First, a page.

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Re: [Qemu-block] [Qemu-devel] [PATCH v3 2/5] qapi: Add qobject_is_equal(

From: Max Reitz
Subject: Re: [Qemu-block] [Qemu-devel] [PATCH v3 2/5] qapi: Add qobject_is_equal()
Date: Wed, 5 Jul 2017 19:00:45 +0200
User-agent: Mozilla/5.0 (X11; Linux x86_64; rv:52.0) Gecko/20100101 Thunderbird/52.2.0

On 2017-07-05 18:29, Eric Blake wrote:
> On 07/05/2017 11:22 AM, Max Reitz wrote:
>>>>>     return (double)x == x && x == y;
>>>> Yes, that would do, too; and spares me of having to think about how well
>>>> comparing an arbitrary double to UINT64_MAX actually works. :-)
>>> On second thought, this won't do, because (double)x == x is always true
>>> if x is an integer (because this will implicitly cast the second x to a
>>> double, too). However, (uint64_t)(double)x == x should work.
>> Hm, well, the nice thing with this is that (double)UINT64_MAX is
>> actually UINT64_MAX + 1, and now (uint64_t)(UINT64_MAX + 1) is
>> undefined... Urgs.
> (uint64_t)(UINT64_MAX + 1) is well-defined - it is 0.
> (Adding in unsigned integers is always well-defined - it wraps around on
> mathematical overflow modulo the integer size.  You're thinking of
> overflow addition on signed integers, which is indeed undefined)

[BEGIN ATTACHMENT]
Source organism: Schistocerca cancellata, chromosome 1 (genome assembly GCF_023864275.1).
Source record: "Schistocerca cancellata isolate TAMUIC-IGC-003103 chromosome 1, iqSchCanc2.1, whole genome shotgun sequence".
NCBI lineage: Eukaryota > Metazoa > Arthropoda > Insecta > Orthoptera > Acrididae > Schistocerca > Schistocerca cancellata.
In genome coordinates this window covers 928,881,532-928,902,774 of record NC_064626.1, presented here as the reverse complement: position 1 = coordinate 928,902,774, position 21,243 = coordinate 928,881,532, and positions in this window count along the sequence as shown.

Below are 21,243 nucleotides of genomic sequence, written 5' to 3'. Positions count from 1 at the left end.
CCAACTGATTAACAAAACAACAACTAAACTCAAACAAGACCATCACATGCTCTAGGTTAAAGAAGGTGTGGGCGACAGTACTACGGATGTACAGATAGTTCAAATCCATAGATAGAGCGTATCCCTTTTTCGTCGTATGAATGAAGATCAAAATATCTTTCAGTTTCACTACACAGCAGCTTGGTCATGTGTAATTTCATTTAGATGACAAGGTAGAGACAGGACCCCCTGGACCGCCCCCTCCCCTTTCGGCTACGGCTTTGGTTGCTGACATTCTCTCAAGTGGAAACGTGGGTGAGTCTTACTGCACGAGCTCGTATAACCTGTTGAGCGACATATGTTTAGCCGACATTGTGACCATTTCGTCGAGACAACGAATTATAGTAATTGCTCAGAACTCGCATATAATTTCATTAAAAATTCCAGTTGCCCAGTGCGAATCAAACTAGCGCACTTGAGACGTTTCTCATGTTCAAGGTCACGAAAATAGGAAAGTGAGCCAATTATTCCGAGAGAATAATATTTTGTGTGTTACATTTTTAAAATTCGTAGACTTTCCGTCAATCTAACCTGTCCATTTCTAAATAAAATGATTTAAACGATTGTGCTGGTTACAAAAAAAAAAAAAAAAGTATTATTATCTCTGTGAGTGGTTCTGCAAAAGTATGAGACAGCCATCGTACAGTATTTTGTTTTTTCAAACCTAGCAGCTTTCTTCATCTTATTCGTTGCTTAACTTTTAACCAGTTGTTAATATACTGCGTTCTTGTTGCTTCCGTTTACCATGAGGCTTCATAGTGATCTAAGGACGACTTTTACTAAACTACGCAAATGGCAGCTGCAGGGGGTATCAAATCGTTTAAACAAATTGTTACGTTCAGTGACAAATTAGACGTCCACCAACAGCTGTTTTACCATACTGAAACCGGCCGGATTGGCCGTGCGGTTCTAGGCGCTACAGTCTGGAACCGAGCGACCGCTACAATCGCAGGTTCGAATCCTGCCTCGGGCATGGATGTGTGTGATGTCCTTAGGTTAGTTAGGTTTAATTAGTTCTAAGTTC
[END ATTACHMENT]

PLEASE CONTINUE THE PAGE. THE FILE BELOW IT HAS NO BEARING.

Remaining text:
It's not. See the standard:

When a finite value of real floating type is converted to an integer
type other than _Bool, the fractional part is discarded (i.e., the value
is truncated toward zero). If the value of the integral part cannot be
represented by the integer type, the behavior is undefined. [61]

[61] The remaindering operation performed when a value of integer type
is converted to unsigned type need not be performed when a value of real
floating type is converted to unsigned type. Thus, the range of portable
real floating values is (−1, Utype_MAX+1).

See for yourself:

printf("%i\n", (uint64_t)(double)UINT64_MAX == UINT64_MAX);

This yields 1 with gcc and -O3.

>> So I guess one thing that isn't very obvious but that should *always*
>> work (and is always well-defined) is this:
>> For uint64_t: y < 0x1p64 && (uint64_t)y == x
>> For int64_t: y >= -0x1p63 && y < 0x1p63 && (int64_t)y == x
> That's harder to read, compared to the double-cast method which is
> well-defined after all.
>> I hope. :-/
>> (But finally a chance to use binary exponents! Yay!)
> Justifying the use of binary exponents is going to be harder than that,
> and would need a really good comment in the code, compared to just using
> a safe double-cast.

It's not safe.


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